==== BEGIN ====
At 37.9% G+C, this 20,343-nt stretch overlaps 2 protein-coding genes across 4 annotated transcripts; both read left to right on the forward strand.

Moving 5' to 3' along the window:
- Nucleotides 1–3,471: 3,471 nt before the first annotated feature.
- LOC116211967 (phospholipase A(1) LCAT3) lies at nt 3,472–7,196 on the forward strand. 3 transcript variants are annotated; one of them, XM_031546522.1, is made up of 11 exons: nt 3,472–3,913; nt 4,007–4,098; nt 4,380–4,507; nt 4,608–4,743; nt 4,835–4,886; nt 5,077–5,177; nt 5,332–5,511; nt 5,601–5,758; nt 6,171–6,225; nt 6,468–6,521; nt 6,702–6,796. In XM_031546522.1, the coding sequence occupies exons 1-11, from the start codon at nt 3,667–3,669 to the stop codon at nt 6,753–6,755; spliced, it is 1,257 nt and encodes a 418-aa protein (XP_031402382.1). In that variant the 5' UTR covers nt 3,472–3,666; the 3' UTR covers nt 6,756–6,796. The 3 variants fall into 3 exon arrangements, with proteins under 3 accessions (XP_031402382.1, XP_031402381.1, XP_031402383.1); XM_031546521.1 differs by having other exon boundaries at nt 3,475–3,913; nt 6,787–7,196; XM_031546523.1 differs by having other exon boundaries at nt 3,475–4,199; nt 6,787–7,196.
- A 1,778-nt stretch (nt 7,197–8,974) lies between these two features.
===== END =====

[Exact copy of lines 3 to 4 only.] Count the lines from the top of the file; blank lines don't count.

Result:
- Nucleotides 1–3,471: 3,471 nt before the first annotated feature.
- LOC116211967 (phospholipase A(1) LCAT3) lies at nt 3,472–7,196 on the forward strand. 3 transcript variants are annotated; one of them, XM_031546522.1, is made up of 11 exons: nt 3,472–3,913; nt 4,007–4,098; nt 4,380–4,507; nt 4,608–4,743; nt 4,835–4,886; nt 5,077–5,177; nt 5,332–5,511; nt 5,601–5,758; nt 6,171–6,225; nt 6,468–6,521; nt 6,702–6,796. In XM_031546522.1, the coding sequence occupies exons 1-11, from the start codon at nt 3,667–3,669 to the stop codon at nt 6,753–6,755; spliced, it is 1,257 nt and encodes a 418-aa protein (XP_031402382.1). In that variant the 5' UTR covers nt 3,472–3,666; the 3' UTR covers nt 6,756–6,796. The 3 variants fall into 3 exon arrangements, with proteins under 3 accessions (XP_031402382.1, XP_031402381.1, XP_031402383.1); XM_031546521.1 differs by having other exon boundaries at nt 3,475–3,913; nt 6,787–7,196; XM_031546523.1 differs by having other exon boundaries at nt 3,475–4,199; nt 6,787–7,196.